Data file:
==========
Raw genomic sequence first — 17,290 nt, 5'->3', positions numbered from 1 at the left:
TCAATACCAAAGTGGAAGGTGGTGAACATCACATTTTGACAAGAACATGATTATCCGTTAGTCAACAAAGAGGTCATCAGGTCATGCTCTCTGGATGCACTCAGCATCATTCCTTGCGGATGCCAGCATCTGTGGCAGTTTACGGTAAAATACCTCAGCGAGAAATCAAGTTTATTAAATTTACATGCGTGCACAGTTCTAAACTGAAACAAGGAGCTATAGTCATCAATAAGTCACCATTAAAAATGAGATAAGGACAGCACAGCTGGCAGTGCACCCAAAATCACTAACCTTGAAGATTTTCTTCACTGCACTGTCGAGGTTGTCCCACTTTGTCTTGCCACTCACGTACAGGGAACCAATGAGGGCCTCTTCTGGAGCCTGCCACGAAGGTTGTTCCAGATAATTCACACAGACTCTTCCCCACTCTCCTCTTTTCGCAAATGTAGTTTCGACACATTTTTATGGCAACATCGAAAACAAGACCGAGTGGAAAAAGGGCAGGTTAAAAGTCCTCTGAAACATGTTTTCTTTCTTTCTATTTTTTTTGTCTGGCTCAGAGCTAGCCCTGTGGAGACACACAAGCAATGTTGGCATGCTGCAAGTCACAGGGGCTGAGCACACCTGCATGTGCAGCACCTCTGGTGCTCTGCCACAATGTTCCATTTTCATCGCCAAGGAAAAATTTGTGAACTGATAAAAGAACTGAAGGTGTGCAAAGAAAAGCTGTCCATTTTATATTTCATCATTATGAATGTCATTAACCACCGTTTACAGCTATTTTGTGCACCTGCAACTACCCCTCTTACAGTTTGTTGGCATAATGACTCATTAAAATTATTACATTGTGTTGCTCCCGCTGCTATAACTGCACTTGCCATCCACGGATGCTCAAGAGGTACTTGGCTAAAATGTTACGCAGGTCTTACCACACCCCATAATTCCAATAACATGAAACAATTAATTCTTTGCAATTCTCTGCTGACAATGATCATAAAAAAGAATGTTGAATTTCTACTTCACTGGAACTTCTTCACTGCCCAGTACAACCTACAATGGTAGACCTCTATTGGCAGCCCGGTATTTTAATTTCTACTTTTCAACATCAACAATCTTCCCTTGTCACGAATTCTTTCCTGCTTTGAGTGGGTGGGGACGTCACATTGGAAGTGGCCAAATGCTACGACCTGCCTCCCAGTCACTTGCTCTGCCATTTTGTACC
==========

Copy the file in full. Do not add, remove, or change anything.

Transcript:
Raw genomic sequence first — 17,290 nt, 5'->3', positions numbered from 1 at the left:
TCAATACCAAAGTGGAAGGTGGTGAACATCACATTTTGACAAGAACATGATTATCCGTTAGTCAACAAAGAGGTCATCAGGTCATGCTCTCTGGATGCACTCAGCATCATTCCTTGCGGATGCCAGCATCTGTGGCAGTTTACGGTAAAATACCTCAGCGAGAAATCAAGTTTATTAAATTTACATGCGTGCACAGTTCTAAACTGAAACAAGGAGCTATAGTCATCAATAAGTCACCATTAAAAATGAGATAAGGACAGCACAGCTGGCAGTGCACCCAAAATCACTAACCTTGAAGATTTTCTTCACTGCACTGTCGAGGTTGTCCCACTTTGTCTTGCCACTCACGTACAGGGAACCAATGAGGGCCTCTTCTGGAGCCTGCCACGAAGGTTGTTCCAGATAATTCACACAGACTCTTCCCCACTCTCCTCTTTTCGCAAATGTAGTTTCGACACATTTTTATGGCAACATCGAAAACAAGACCGAGTGGAAAAAGGGCAGGTTAAAAGTCCTCTGAAACATGTTTTCTTTCTTTCTATTTTTTTTGTCTGGCTCAGAGCTAGCCCTGTGGAGACACACAAGCAATGTTGGCATGCTGCAAGTCACAGGGGCTGAGCACACCTGCATGTGCAGCACCTCTGGTGCTCTGCCACAATGTTCCATTTTCATCGCCAAGGAAAAATTTGTGAACTGATAAAAGAACTGAAGGTGTGCAAAGAAAAGCTGTCCATTTTATATTTCATCATTATGAATGTCATTAACCACCGTTTACAGCTATTTTGTGCACCTGCAACTACCCCTCTTACAGTTTGTTGGCATAATGACTCATTAAAATTATTACATTGTGTTGCTCCCGCTGCTATAACTGCACTTGCCATCCACGGATGCTCAAGAGGTACTTGGCTAAAATGTTACGCAGGTCTTACCACACCCCATAATTCCAATAACATGAAACAATTAATTCTTTGCAATTCTCTGCTGACAATGATCATAAAAAAGAATGTTGAATTTCTACTTCACTGGAACTTCTTCACTGCCCAGTACAACCTACAATGGTAGACCTCTATTGGCAGCCCGGTATTTTAATTTCTACTTTTCAACATCAACAATCTTCCCTTGTCACGAATTCTTTCCTGCTTTGAGTGGGTGGGGACGTCACATTGGAAGTGGCCAAATGCTACGACCTGCCTCCCAGTCACTTGCTCTGCCATTTTGTACC